What I love about 2point4 is that Marshall marries the mundane with the surreal. He grounds the show in a setting and characters which are believable. We believe the jobs they have (Bill in catering, Ben a self-employed plumber), we believe the house they live in, and we believe they are a family. Much of this is down to the performances. Belinda Lang and Gary Olsen have great chemistry but we also believe that Bill is the leader of the pack (as the first episode title sets out) whereas Ben more often plays the clown role. But this is not always the case and does a disservice to how funny Bill is. I really like a point made in a recent blogpost on Dirtyfeed that although Bill is the glue that holds the Porters together, she can also be ridiculous in her own right. Much of the show’s believability is also down to the design which, although filmed in front of a live studio audience, doesn’t feel like a set. The Harpers’ house in My Family (also set in Chiswick) looks and feels like a brightly lit, oddly-shaped TV set and would probably be worth several million pounds if real. Rooting 2point4 in a credible domestic sphere allows Marshall to take the show to some surreal and dark places. In one episode with parallel plots, we see Bill and Rona inadvertently stumble across Shirley Bassey’s dress warehouse which leads to a fantasy song and dance number. Meanwhile, we see Ben kidnapped by a friend and taken to Portmeirion in a plot which parodies 60s TV show The Prisoner. But these plots are brought together by a touching scene between siblings Jenny and David. All of this in 30 minutes! Similar to Renwick’s One Foot in the Grave, it plays with the form and challenges us to think what a sitcom can be. But none of the strangeness feels contrived or out of place, simply a part of everyday family life. As in life, the ordinary and extraordinary sit side by side.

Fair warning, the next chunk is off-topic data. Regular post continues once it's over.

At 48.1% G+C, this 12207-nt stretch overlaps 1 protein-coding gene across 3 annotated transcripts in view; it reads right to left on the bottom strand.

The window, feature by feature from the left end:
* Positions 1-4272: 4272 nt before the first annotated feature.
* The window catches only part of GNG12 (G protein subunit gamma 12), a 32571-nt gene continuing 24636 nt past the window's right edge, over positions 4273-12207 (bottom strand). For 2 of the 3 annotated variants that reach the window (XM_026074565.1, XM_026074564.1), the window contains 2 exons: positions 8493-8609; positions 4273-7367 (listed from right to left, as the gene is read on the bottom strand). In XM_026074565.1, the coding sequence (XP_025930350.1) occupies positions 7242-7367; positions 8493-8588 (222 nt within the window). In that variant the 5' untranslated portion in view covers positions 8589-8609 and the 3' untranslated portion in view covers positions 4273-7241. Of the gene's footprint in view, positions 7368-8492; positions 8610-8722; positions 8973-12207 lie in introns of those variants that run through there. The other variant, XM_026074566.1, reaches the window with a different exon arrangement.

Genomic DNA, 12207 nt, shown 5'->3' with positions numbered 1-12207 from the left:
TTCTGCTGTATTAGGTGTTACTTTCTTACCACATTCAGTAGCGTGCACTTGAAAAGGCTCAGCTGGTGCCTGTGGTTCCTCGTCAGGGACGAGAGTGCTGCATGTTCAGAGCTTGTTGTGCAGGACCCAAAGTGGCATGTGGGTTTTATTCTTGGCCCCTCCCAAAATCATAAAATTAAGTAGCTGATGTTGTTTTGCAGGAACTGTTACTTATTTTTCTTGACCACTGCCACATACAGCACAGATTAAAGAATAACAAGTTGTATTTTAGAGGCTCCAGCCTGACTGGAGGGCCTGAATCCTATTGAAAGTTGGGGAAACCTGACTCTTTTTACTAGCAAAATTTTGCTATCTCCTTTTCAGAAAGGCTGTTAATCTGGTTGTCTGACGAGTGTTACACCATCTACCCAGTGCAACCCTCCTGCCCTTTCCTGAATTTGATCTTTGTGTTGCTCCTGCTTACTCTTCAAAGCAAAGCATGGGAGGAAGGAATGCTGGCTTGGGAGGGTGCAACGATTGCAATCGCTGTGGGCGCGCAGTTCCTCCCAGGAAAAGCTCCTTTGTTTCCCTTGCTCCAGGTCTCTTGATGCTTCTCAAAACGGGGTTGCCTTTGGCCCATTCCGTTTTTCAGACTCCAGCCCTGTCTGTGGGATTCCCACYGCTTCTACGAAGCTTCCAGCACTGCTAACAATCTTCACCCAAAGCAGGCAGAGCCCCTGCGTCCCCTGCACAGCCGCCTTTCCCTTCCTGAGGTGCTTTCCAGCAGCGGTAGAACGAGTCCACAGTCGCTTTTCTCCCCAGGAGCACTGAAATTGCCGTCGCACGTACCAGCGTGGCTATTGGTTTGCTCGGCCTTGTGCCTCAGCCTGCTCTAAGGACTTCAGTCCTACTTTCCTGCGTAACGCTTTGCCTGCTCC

Re-watching it recently, I was struck by how contemporary the show was: in the early series, we see the effects of a long Conservative government in several running jokes in which Bill blames everything on Thatcher. Greed (1995) is about the lottery at a time when the National Lottery was only a year old. Fame (1999) prophesies an obsession with reality TV when the Porters film a pilot fly-on-the-wall documentary. The Millennium Experience (1999) captures the nation’s fears about the Millennium Bug. After the Fox (1999) is partly set on the Eurotunnel when that was only a few years old.

I’m delighted 2point4 has a new lease of life. The show’s aged exceptionally well and much of the dialogue still crackles. One of my favourite episodes is a Christmas special, Two Years Before the Mast (or “the baps episode” as my mum refers to it due to Sandra Dickinson’s line “I’ll just wipe my nose on these baps” living rent-free in the back of our minds), in which the Porters find themselves as stowaways on the Oriana. All episodes of 2point4 Children are available on BBC iPlayer, so go have a deep dive.

The final episode review of Don’t Slam Your Podcast lands this weekend and all episodes are available here: